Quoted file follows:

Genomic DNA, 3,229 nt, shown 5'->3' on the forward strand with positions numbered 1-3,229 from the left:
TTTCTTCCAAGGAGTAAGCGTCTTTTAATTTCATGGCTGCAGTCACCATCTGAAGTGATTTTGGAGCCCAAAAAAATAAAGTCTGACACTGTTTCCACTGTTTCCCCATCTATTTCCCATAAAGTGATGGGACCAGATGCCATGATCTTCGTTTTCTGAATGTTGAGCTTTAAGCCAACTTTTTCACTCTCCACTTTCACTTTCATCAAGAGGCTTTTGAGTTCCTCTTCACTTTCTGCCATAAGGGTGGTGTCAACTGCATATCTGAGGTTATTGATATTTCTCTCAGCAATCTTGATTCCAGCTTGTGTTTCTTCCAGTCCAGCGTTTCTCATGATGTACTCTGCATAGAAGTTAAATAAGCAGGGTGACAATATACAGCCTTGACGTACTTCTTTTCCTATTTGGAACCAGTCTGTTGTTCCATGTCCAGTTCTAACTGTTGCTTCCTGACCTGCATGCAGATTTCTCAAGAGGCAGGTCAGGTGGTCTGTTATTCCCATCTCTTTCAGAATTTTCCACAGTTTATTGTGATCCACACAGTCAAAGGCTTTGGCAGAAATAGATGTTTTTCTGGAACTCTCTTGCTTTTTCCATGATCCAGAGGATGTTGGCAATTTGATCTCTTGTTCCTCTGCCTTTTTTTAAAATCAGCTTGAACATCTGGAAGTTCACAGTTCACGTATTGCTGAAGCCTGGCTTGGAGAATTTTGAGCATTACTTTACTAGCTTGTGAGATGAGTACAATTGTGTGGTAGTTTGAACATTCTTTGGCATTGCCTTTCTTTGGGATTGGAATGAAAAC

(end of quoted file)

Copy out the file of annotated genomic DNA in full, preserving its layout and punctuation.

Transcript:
Genomic DNA, 3,229 nt, shown 5'->3' on the forward strand with positions numbered 1-3,229 from the left:
TTTCTTCCAAGGAGTAAGCGTCTTTTAATTTCATGGCTGCAGTCACCATCTGAAGTGATTTTGGAGCCCAAAAAAATAAAGTCTGACACTGTTTCCACTGTTTCCCCATCTATTTCCCATAAAGTGATGGGACCAGATGCCATGATCTTCGTTTTCTGAATGTTGAGCTTTAAGCCAACTTTTTCACTCTCCACTTTCACTTTCATCAAGAGGCTTTTGAGTTCCTCTTCACTTTCTGCCATAAGGGTGGTGTCAACTGCATATCTGAGGTTATTGATATTTCTCTCAGCAATCTTGATTCCAGCTTGTGTTTCTTCCAGTCCAGCGTTTCTCATGATGTACTCTGCATAGAAGTTAAATAAGCAGGGTGACAATATACAGCCTTGACGTACTTCTTTTCCTATTTGGAACCAGTCTGTTGTTCCATGTCCAGTTCTAACTGTTGCTTCCTGACCTGCATGCAGATTTCTCAAGAGGCAGGTCAGGTGGTCTGTTATTCCCATCTCTTTCAGAATTTTCCACAGTTTATTGTGATCCACACAGTCAAAGGCTTTGGCAGAAATAGATGTTTTTCTGGAACTCTCTTGCTTTTTCCATGATCCAGAGGATGTTGGCAATTTGATCTCTTGTTCCTCTGCCTTTTTTTAAAATCAGCTTGAACATCTGGAAGTTCACAGTTCACGTATTGCTGAAGCCTGGCTTGGAGAATTTTGAGCATTACTTTACTAGCTTGTGAGATGAGTACAATTGTGTGGTAGTTTGAACATTCTTTGGCATTGCCTTTCTTTGGGATTGGAATGAAAAC